The Dome C ice core shows the entire Holocene. It is plotted in Figure 6, oriented like Figures 1 to 3, with the present to the right.
Figure 6. NOAA’s Dome C ice core CO2 data. Data from NOAA
In Figure 7 we compare three temperature reconstructions. We use the Vinther reconstruction for Greenland (Vinther, et al., 2009), the Rosenthal reconstruction (Rosenthal, Linsley, & Oppo, 2013) from the Indonesian Throughway in the tropical Pacific Ocean, and the Antarctic Dome C temperature reconstruction (Jouzel, et al., 2007).
Figure 7. Three temperature reconstructions from different parts of the world. The reconstructed anomalies are all relative to the respective 7100BC to present averages. Sources: Antarctica, (Jouzel, et al., 2007), Indonesian Throughway, (Rosenthal, Linsley, & Oppo, 2013), Greenland, (Vinther, et al., 2009)
Figure 7 shows that temperatures in the Northern Hemisphere decline over the past 5,000 to 6,000 years or longer, a period known as the “Neoglacial.” While Rosenthal’s reconstruction is based upon 500-meter-deep ocean temperatures in the Indonesian Throughway between Borneo and Sulawesi, the water temperatures are thought to primarily represent ocean surface temperatures in the tropical and Northern Pacific Ocean. This makes some sense as they track Vinther’s Greenland ice core temperatures fairly well.
Antarctica dances to a different drummer. It moves opposite Northern Hemisphere temperatures during the Holocene Climatic Optimum (roughly 8000BC to 4500BC) and while Northern Hemisphere temperatures drop after 4,500BC, Antarctic temperatures are flat. After 5000BC CO2 concentration increases, as shown in Figure 6.
Renee Hannon noticed the deceptive plot shown in Figure 1 and pointed it out in the comments to my post on Javier’s interview with Tom Nelson. See her comment here. The IPCC’s stated objective is to “provide governments at all levels with scientific information that they can use to develop climate policies.” Is cherry-picking data and creating deceptive illustrations “scientific?” Is ignoring and hiding valid, peer-reviewed, relevant data “scientific?” I think not.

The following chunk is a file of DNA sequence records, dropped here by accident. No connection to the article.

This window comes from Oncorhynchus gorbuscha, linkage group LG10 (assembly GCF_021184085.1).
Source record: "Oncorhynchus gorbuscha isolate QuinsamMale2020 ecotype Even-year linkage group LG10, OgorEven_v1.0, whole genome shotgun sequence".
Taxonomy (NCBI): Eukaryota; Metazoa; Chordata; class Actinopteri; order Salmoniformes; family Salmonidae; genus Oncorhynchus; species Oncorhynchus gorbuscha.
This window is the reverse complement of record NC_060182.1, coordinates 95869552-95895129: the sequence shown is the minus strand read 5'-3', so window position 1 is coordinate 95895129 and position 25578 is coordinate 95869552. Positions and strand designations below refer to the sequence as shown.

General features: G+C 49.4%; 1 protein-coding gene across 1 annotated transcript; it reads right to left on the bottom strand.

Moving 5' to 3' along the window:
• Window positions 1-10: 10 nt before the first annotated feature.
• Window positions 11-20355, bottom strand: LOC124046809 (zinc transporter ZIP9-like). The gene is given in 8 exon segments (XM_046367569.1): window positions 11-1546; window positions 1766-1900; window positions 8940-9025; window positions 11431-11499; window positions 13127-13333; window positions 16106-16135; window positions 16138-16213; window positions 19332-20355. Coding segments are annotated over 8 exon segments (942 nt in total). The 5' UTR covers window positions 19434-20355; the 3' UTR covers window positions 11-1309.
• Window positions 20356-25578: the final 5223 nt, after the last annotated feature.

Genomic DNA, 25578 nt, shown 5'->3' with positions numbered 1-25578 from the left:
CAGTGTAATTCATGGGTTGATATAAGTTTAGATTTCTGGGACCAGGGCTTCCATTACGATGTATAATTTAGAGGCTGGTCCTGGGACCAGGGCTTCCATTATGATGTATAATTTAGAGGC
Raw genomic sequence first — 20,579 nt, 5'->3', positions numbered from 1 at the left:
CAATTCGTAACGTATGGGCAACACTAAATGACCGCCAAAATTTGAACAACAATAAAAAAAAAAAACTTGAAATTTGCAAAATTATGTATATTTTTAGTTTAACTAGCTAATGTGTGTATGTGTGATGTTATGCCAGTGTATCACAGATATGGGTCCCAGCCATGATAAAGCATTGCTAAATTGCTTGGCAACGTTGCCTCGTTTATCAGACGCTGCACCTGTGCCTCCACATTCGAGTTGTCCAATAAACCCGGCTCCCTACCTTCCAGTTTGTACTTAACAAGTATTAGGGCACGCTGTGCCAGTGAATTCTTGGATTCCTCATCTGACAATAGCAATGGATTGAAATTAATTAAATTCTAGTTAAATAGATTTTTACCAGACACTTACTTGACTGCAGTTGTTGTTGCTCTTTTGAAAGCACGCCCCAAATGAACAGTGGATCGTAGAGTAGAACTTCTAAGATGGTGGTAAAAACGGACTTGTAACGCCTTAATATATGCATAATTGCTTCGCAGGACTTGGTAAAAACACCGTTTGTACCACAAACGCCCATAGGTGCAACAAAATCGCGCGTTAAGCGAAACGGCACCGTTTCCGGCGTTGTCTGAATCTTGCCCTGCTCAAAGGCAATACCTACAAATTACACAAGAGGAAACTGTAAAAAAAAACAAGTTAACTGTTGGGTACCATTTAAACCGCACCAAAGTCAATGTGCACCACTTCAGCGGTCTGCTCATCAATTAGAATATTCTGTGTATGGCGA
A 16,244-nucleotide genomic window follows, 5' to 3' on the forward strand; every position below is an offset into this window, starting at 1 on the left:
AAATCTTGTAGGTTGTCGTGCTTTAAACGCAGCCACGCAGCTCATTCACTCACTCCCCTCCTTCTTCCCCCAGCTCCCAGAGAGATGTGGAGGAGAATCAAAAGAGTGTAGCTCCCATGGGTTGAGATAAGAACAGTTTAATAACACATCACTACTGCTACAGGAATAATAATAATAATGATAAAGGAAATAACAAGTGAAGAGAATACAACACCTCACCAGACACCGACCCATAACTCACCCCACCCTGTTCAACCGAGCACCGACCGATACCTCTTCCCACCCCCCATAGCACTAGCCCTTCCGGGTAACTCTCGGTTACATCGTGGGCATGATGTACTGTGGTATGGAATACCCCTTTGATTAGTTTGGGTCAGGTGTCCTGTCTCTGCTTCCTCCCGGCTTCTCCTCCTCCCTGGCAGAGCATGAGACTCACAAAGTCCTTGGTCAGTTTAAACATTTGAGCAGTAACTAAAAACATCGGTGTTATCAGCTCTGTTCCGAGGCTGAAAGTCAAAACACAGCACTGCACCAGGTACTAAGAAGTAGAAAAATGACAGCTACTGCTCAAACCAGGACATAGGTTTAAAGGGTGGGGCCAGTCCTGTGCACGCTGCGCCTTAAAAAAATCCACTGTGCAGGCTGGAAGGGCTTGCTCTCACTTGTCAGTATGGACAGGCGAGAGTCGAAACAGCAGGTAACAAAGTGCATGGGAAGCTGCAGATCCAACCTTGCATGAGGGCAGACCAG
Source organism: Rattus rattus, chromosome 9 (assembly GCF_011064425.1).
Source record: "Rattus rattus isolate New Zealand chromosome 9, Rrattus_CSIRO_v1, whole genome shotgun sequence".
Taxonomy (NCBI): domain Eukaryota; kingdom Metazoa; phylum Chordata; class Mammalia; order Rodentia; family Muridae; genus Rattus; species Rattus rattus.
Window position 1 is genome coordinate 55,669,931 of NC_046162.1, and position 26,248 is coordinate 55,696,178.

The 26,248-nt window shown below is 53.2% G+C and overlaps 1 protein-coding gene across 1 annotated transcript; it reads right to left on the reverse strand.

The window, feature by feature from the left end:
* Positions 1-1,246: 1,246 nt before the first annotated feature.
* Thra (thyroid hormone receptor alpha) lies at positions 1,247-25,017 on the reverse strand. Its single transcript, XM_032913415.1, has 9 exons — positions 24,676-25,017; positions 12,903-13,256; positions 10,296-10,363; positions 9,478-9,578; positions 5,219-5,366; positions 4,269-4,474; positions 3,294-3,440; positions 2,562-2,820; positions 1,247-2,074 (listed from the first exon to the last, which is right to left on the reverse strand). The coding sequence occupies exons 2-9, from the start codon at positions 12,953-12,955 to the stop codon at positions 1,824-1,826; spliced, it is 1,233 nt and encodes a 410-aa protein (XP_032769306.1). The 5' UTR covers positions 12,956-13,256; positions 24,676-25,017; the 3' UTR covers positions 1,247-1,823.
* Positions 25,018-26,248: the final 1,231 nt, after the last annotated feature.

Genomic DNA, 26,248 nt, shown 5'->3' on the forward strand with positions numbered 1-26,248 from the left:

I’m reminded of a time I was researching an article for another publication and found that AR6 managed to discuss the famous Iris Effect (see here, Lindzen and Choi section), discovered by Richard Lindzen, Ming-Dah Chou, and Arthur Hou in 2001 (Lindzen, Chou, & Hou, 2001) and managed to do it without once mentioning any of them, check it yourself, see pages 972-973 in Chapter 7. They do mention Lindzen, et al., 2001 later in Chapter 7 in another context, so you will find the paper in the chapter bibliography. Cherry-picking, ignoring contrary data, “forgetting” to reference the discoverers of key concepts has risen to epic heights in this IPCC. I find it disgraceful.
Jouzel, J., Masson-Delmotte, V., Cattani, O., Dreyfus, G., Falourd, S., & Hoffmann, G. (2007). Orbital and Millennial Antarctic Climate Variability over the Past 800,000 Years. Science, 317, 793-796. doi:10.1126/science.1141038
Kobashi, T., Severinghaus, J. P., Brook, E. J., Barnola, J.-M., & Grachev, A. M. (2007). Precise timing and characterization of abrupt climate change 8200 years ago from air trapped in polar ice,. Quaternary Science Reviews, 26(9-10), 1212-1222. doi:10.1016/j.quascirev.2007.01.009
Lindzen, R., Chou, M.-D., & Hou, A. (2001, March). Does the Earth have an Adaptive Iris. Bulletin of the American Meteorological Society, 82(3). Retrieved from https://journals.ametsoc.org/view/journals/bams/82/3/1520-0477_2001_082_0417_dtehaa_2_3_co_2.xml
Monnin, E., Steig, E. J., Siegenthaler, U., Kawamura, K., Schwander, J., Stauffer, B., . . . Fischer, H. (2004). Evidence for substantial accumulation rate variability in Antarctica during the Holocene, through synchronization of CO2 in the Taylor Dome, Dome C and DML ice cores. Earth and Planetary Science Letters, 45-54. doi:10.1016/j.epsl.2004.05.007
Rosenthal, Y., Linsley, B., & Oppo, D. (2013, November 1). Pacific Ocean Heat Content During the Past 10,000 years. Science. Retrieved from http://science.sciencemag.org/content/342/6158/617
Vinós, J. (2022). Climate of the Past, Present and Future, A Scientific Debate, 2nd Edition. Madrid: Critical Science Press. Retrieved from https://www.researchgate.net/publication/363669186_Climate_of_the_Past_Present_and_Future_A_scientific_debate_2nd_ed
Vinther, B. M., Buchardt, S. L., Clausen, H. B., Dahl-Jensen, D., Johnsen, S. J., Fisher, D. A., . . . Svensson, A. M. (2009, September 17). Holocene thinning of the Greenland ice sheet. Nature, 461. Retrieved from http://users.clas.ufl.edu/rrusso/gly6932/vinther_etal_nature09.pdf